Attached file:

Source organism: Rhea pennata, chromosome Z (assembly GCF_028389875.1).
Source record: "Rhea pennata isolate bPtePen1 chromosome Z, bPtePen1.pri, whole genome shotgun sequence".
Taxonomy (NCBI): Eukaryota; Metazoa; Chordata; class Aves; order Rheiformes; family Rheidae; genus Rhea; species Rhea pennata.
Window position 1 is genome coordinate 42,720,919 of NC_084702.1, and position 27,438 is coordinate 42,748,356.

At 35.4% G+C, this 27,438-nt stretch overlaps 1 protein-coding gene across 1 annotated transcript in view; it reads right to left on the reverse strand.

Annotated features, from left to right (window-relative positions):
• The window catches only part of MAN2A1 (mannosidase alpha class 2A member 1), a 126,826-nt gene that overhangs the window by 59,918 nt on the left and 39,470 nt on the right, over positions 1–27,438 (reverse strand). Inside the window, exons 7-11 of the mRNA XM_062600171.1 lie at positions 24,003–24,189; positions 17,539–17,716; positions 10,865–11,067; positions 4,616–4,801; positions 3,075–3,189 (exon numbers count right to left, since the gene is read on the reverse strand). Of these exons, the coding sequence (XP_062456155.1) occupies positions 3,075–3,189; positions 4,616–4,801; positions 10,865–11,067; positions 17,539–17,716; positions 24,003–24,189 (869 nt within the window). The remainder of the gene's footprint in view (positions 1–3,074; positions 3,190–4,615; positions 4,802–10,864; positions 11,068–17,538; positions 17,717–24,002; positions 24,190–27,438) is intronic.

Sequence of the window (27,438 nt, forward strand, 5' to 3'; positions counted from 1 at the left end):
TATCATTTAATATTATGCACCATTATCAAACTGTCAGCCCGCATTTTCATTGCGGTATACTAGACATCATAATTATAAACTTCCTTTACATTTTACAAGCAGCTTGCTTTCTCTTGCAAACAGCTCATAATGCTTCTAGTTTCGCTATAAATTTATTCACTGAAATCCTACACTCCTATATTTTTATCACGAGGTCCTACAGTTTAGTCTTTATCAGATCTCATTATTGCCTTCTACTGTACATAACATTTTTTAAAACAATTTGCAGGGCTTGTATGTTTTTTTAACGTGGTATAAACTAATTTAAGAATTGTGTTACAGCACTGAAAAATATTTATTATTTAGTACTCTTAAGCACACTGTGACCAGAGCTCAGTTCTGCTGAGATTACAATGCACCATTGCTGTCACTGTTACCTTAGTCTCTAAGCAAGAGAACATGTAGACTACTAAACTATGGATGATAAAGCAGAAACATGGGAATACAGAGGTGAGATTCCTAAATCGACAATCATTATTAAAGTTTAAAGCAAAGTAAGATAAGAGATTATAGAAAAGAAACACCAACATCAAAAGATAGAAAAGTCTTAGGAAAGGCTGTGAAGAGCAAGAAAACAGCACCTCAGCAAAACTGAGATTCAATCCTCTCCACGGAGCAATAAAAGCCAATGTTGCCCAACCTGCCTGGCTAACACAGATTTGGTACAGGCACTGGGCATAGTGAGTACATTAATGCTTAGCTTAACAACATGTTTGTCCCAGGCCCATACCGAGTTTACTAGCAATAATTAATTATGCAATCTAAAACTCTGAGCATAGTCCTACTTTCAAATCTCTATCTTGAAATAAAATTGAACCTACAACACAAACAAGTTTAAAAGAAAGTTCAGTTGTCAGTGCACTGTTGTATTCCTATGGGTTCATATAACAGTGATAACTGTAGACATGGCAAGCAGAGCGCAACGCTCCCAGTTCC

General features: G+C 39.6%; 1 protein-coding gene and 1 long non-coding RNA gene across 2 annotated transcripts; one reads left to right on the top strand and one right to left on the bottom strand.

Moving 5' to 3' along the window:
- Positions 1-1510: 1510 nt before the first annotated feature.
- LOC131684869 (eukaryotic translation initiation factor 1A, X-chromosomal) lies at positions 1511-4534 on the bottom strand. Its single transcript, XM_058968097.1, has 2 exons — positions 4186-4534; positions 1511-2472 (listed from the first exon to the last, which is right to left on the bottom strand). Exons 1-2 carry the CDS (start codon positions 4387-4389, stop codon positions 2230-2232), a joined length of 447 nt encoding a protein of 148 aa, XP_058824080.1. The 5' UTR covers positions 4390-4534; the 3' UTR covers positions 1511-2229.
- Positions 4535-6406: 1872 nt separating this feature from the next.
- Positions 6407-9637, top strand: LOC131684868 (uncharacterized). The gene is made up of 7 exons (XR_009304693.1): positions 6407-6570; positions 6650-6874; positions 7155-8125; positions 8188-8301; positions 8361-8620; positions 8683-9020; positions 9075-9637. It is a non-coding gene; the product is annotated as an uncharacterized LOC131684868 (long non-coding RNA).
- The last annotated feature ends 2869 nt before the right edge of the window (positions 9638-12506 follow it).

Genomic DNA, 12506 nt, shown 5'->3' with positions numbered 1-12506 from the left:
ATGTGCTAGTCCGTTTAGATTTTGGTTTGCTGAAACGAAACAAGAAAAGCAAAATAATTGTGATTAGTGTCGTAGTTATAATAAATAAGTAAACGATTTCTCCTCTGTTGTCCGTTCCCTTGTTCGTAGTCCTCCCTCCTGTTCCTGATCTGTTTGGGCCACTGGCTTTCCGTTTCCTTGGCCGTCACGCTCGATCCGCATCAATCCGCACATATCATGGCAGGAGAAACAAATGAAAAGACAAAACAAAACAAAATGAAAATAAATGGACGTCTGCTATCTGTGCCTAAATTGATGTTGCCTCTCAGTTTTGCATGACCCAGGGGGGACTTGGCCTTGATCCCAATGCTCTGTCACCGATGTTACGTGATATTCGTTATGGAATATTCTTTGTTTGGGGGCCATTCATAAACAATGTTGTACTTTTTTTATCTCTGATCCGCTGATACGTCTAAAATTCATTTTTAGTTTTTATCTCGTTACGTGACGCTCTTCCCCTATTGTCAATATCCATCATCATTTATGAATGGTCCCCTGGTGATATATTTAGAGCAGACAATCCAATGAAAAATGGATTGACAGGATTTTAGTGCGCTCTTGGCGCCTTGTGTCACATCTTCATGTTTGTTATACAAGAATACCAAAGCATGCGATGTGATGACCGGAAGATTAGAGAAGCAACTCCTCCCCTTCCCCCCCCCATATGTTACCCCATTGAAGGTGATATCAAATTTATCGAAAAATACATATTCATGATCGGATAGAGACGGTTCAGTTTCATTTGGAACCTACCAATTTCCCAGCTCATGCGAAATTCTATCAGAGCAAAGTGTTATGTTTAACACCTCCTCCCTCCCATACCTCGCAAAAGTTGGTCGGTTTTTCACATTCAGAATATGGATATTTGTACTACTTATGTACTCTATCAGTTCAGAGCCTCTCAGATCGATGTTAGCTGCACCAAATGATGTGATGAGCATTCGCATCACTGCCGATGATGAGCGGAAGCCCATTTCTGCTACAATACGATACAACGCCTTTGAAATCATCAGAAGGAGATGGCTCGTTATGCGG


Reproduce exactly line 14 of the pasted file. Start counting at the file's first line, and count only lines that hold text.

- Positions 4535-6406: 1872 nt separating this feature from the next.